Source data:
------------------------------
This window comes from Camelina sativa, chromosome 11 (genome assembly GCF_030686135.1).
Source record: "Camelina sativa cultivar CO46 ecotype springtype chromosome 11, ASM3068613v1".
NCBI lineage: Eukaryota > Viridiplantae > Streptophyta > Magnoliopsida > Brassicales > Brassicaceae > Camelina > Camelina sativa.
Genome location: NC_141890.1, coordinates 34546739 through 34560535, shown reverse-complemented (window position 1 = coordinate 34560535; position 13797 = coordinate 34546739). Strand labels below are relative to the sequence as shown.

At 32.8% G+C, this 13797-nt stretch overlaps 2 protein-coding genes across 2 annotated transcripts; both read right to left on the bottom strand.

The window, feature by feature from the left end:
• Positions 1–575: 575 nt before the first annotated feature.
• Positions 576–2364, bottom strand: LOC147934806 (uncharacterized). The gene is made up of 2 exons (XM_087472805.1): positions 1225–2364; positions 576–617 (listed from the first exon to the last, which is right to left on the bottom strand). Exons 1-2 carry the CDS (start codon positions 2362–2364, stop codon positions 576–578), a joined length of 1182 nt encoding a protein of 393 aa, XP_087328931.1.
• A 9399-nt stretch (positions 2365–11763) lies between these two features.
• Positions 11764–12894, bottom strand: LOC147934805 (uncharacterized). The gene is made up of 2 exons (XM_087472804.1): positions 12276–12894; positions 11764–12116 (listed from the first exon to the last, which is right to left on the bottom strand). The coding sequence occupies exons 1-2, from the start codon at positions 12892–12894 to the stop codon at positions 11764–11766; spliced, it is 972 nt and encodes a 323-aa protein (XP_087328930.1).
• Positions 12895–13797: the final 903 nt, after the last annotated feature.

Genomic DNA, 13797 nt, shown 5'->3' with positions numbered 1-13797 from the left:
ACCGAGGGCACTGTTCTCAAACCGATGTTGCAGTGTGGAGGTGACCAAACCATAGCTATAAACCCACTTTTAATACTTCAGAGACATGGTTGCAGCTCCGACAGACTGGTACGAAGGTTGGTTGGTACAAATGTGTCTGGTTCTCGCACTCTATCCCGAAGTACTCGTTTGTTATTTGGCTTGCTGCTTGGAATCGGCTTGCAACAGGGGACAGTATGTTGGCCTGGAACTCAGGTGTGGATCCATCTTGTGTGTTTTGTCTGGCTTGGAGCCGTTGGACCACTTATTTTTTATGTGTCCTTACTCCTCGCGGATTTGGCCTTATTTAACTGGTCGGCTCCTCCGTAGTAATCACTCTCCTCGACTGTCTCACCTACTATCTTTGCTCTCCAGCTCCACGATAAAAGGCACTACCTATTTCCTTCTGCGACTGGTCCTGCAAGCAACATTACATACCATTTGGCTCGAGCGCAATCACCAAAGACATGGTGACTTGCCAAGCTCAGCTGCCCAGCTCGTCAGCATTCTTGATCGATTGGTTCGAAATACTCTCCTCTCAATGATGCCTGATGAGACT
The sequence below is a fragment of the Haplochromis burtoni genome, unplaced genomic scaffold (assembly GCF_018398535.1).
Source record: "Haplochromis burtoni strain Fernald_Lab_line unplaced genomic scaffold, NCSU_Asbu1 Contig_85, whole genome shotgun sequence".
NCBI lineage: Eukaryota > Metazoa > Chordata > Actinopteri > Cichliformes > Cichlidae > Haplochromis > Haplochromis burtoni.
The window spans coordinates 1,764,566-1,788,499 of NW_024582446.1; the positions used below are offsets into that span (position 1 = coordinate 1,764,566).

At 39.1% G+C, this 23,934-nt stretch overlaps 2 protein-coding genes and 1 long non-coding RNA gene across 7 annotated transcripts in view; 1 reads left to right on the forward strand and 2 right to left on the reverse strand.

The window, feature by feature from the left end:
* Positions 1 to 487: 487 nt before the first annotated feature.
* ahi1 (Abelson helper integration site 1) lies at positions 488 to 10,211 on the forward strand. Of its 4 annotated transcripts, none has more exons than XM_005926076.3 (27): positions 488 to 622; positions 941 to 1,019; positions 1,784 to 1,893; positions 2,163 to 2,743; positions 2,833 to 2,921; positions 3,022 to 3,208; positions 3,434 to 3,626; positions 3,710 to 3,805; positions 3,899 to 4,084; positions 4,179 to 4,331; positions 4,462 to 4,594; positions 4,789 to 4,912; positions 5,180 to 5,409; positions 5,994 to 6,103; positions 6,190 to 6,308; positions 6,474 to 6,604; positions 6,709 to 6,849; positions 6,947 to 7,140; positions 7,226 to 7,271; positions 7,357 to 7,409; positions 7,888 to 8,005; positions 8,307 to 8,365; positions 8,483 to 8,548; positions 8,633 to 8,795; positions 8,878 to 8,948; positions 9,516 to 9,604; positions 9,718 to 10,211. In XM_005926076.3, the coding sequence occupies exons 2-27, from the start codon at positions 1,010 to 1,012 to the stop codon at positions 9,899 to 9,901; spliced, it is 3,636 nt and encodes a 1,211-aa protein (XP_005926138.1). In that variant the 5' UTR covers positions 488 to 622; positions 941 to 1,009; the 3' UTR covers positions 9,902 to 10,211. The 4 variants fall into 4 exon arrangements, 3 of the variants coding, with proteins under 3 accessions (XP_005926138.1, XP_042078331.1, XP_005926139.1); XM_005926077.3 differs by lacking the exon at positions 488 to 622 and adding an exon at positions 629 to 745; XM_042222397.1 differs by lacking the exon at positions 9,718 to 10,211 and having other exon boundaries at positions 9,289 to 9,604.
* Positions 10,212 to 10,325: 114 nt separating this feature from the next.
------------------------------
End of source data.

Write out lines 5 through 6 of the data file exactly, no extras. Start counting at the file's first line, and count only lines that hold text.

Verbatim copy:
At 32.8% G+C, this 13797-nt stretch overlaps 2 protein-coding genes across 2 annotated transcripts; both read right to left on the bottom strand.

The window, feature by feature from the left end: